How I Personally Use Mobile Computing in 2023
23 Jan 2023 Charles Choi
Not necessarily profound, but some personal thoughts/checkpoints on how I use “mobile” computing in 2023. Motivated by following up with this post I made back in January 2010.
By far, an iPad with an external keyboard has become my primary and preferred means of communication.
Text messages, email, video, and even voice calls: I do all these things through my iPad nearly all the time. It has been this way for the past four years.
With cloud based messaging services, my bias is to use a mobile phone as a read-only device whenever I'm dealing with text.
Most of my communication writing is done on the iPad using an external keyboard.
Emotionally, I don’t think of a laptop as a “mobile” device anymore.
My 90% use case is to run it as a docked system connected to a monitor, keyboard, and mouse. This is the case regardless if I’m at home or at work. It’s basically a desktop (albeit portable) computer to me now.
- That said, the option to run it as a laptop is still a great win for the cases when I need to. I’d still observe that these are exceptions to my day-to-day behavior.
Related to the above, whenever I need mobile access (via iPad or iPhone) to my laptop’s files, I use a terminal emulator.
I got an iPad 2nd generation on the day of its release in 2011, and for most of its life I found it great for consuming media but not much else. It was far from being a system I could do work with which entails a lot of writing, both of software and its documentation, journaling, and project planning. After a couple of years it went into the bookcase, unused.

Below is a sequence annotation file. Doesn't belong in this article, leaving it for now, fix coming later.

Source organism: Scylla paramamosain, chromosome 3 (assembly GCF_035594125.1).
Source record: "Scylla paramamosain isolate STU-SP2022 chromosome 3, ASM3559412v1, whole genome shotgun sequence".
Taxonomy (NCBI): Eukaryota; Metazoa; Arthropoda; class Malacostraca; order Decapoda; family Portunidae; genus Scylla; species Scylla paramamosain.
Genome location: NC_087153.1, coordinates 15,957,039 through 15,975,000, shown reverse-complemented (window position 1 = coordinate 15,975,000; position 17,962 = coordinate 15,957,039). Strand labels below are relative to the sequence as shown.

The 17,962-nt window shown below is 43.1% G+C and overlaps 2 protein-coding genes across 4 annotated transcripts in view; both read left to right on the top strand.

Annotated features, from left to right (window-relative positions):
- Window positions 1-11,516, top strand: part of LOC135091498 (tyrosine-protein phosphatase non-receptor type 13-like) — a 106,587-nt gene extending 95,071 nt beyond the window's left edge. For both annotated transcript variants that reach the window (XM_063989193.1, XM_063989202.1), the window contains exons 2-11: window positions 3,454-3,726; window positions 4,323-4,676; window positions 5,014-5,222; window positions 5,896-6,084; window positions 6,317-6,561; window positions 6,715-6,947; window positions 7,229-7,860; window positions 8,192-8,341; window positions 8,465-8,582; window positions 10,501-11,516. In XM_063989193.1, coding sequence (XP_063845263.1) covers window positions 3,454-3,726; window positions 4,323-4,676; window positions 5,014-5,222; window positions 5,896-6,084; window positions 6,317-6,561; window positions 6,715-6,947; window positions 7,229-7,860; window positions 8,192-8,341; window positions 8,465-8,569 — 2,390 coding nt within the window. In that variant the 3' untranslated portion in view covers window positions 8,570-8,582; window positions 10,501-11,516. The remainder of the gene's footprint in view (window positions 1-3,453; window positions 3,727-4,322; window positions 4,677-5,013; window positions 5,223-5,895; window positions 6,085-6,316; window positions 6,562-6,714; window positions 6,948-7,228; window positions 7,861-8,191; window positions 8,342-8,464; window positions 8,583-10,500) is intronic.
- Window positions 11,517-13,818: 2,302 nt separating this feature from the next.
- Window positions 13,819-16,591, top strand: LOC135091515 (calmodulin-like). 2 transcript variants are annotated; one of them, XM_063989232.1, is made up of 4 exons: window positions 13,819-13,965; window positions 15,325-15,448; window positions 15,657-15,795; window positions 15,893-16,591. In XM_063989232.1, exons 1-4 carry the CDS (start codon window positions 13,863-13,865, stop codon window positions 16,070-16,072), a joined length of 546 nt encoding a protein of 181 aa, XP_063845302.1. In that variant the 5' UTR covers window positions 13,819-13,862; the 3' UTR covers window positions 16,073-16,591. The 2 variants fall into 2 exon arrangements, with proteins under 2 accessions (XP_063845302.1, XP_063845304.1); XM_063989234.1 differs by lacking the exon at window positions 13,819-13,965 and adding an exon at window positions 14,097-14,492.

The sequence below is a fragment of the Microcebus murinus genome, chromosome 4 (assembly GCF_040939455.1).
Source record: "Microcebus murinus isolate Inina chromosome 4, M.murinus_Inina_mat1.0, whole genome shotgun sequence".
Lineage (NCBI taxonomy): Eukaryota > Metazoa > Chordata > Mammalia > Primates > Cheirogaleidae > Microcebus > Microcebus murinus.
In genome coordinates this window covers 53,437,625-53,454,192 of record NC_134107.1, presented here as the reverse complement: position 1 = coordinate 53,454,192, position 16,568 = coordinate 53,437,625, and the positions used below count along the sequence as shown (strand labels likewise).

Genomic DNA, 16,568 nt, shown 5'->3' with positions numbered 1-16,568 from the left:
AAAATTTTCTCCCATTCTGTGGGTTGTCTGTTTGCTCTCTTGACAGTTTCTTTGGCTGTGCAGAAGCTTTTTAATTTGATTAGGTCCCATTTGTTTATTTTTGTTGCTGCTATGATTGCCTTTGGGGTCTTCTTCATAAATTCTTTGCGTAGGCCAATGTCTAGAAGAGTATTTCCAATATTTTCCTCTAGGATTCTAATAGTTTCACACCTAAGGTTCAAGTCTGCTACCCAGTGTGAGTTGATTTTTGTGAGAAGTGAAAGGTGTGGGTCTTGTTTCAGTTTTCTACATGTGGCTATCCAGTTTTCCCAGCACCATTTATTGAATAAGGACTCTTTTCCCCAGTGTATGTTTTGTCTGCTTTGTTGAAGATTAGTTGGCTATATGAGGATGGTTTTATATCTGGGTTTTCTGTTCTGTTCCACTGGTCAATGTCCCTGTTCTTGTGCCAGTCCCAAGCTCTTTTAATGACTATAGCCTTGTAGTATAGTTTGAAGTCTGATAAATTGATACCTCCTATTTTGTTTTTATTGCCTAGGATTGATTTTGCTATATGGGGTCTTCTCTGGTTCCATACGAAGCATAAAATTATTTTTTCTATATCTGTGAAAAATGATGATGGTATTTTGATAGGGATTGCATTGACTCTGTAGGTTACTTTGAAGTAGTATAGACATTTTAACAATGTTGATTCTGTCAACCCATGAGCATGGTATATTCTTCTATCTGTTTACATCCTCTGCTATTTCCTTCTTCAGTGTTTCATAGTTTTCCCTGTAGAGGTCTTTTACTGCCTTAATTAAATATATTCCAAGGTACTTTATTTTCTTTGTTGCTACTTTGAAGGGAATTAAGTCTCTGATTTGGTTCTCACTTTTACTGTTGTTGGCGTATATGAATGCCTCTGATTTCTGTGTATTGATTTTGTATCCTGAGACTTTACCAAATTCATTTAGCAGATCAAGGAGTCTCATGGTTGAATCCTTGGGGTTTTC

Around 2018 I refreshed and got a 6th gen iPad. As a media consumption device, it was still great. But I was still concerned that I couldn't use it to create in the ways I was interested in. Then I learned about Blink shell, a terminal emulator that launched in 2017. Running a Blink on an iPad with an attached external keyboard turned it into the best 80’s-style thin client that could never have existed back in the 80’s. Coupled with
tmux, as long as I had an internet connection, I could do work. An aside: I'd also observe that my dependency on Blink shell is co-mingled with using Emacs and in particular
emacsclientover the years.
Since then, it’s a rare day that I don’t use my iPad.
Noted with chagrin that with the above, I’ve turned my laptop into a server.
Outside of some file data, most all the data state that I work with is “cloud”-based.
I rarely deal with manual data sync (outside of git repos) across multiple clients (laptops, desktops, tablets, phones). Most all of the data sync I use is automatically managed at the application level.